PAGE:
Table 2 lists the Standards of Professional Performance

Table 2: Standards of Professional Performance

Standard 7: Ethics

The registered nurse practices ethically.

Standard 8: Advocacy

The registered nurse demonstrates advocacy in all roles and settings.

Standard 9: Respectful and Equitable Practice

The registered nurse practices with cultural humility and inclusiveness.

Standard 10: Communication

The registered nurse communicate effectively in all areas of professional practice.

Standard 11: Collaboration

The registered nurse collaborates with the healthcare consumer and other key stakeholders.

Standard 12: Leadership

The registered nurse leads within the profession and practice setting.

Standard 13: Education

The registered nurse seeks knowledge and competence that reflects current nursing practice and promotes futuristic thinking.

Standard 14: Scholarly Inquiry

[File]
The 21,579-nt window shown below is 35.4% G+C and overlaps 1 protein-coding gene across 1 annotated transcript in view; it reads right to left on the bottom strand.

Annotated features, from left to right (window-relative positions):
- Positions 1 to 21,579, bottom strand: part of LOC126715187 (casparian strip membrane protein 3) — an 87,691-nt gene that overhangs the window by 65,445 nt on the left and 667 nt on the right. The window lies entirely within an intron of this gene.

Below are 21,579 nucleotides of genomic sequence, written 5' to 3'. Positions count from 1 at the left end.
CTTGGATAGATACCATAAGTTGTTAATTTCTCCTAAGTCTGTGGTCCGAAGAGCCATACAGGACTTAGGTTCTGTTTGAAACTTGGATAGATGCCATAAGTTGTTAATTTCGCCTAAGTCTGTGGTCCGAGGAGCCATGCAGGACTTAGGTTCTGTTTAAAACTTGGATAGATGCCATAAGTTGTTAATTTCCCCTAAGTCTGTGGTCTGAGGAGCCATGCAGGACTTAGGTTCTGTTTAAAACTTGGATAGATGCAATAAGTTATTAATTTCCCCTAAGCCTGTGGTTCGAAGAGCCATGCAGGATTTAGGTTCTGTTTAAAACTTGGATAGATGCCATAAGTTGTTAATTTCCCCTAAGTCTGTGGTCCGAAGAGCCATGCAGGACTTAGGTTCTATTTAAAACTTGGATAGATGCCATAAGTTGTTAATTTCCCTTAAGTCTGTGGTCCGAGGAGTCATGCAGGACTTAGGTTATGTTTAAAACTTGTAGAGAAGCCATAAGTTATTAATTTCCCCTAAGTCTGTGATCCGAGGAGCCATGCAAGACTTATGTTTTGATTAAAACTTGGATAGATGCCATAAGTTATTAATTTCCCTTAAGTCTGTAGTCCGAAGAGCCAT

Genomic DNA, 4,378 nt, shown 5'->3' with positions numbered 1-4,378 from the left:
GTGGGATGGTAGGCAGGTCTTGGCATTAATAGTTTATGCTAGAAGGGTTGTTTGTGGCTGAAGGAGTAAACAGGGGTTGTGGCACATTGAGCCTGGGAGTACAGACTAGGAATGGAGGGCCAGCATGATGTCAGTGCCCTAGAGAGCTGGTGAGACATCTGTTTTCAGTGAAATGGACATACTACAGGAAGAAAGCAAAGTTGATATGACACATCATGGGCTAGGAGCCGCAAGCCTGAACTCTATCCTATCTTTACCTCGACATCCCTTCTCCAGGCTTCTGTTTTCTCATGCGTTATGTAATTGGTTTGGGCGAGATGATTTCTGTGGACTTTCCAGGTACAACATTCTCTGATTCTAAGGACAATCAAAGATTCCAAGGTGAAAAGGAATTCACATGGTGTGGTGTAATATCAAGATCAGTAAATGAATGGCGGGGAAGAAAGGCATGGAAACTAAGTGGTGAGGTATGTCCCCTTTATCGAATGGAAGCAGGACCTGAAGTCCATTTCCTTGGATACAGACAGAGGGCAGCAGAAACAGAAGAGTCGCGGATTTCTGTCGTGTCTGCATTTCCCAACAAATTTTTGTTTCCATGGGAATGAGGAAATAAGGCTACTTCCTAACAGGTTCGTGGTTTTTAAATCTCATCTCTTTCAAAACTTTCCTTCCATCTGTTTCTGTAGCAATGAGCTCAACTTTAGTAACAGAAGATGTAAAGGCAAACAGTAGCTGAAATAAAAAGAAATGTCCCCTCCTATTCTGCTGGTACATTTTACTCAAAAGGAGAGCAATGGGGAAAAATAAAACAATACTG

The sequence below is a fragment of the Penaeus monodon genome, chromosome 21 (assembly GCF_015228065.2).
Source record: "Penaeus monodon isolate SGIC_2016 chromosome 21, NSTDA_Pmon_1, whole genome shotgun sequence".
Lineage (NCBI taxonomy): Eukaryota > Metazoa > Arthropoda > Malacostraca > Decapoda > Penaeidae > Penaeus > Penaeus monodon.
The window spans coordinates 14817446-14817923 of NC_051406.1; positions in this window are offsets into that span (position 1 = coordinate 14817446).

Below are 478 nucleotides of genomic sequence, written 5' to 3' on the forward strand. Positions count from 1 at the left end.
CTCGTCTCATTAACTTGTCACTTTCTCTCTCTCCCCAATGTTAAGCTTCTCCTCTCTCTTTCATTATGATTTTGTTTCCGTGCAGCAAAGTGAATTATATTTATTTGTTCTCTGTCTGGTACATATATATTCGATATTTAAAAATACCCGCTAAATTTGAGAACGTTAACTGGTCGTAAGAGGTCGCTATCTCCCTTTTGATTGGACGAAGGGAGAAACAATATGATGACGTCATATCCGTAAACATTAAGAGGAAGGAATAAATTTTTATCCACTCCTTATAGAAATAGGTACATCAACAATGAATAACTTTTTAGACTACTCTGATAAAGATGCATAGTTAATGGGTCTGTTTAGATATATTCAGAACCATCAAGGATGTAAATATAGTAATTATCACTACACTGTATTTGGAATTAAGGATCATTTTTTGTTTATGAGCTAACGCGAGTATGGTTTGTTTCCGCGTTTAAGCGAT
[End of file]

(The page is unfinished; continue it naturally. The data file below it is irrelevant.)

The registered nurse integrate scholarship, evidence, and research findings in to practice.

Standard 15: Quality of Practice

The registered nurse contributes to quality nursing practice.

Standard 16: Professional Practice Evaluation

The registered nurse evaluates one’s own and others’ nursing practice.

Standard 17: Resource Stewardship

The registered nurse utilizes appropriate resources to Plan, Provider, and sustain evidence-based nursing services that are safe, effective, financially responsible, and used judiciously.

Standard 18: Environmental Health

The registered nurse practices in a manner that advances environmental safety and health.

(ANA, 2021, pp. 89-107)

Nursing’s Social Policy Statement: The Essence of the Profession

Nursing’s social policy statement describes the value of the nursing profession within society, defines the concept of nursing, reviews the standards of practice, and regulation of nursing practice. The nursing practice is inherently connected to society, thus requiring a social contract between society and the profession (ANA, 2015b).

Nursing’s core values and ethics serve as a social contract to society, which provides a foundation for the health of society. Through licensure, affirmation, and legislation, society validates the need for and trust in nursing profession. The nursing profession meets society’s need to obtain healthcare, regardless of cultural, social, or economic standing (ANA, 2015b).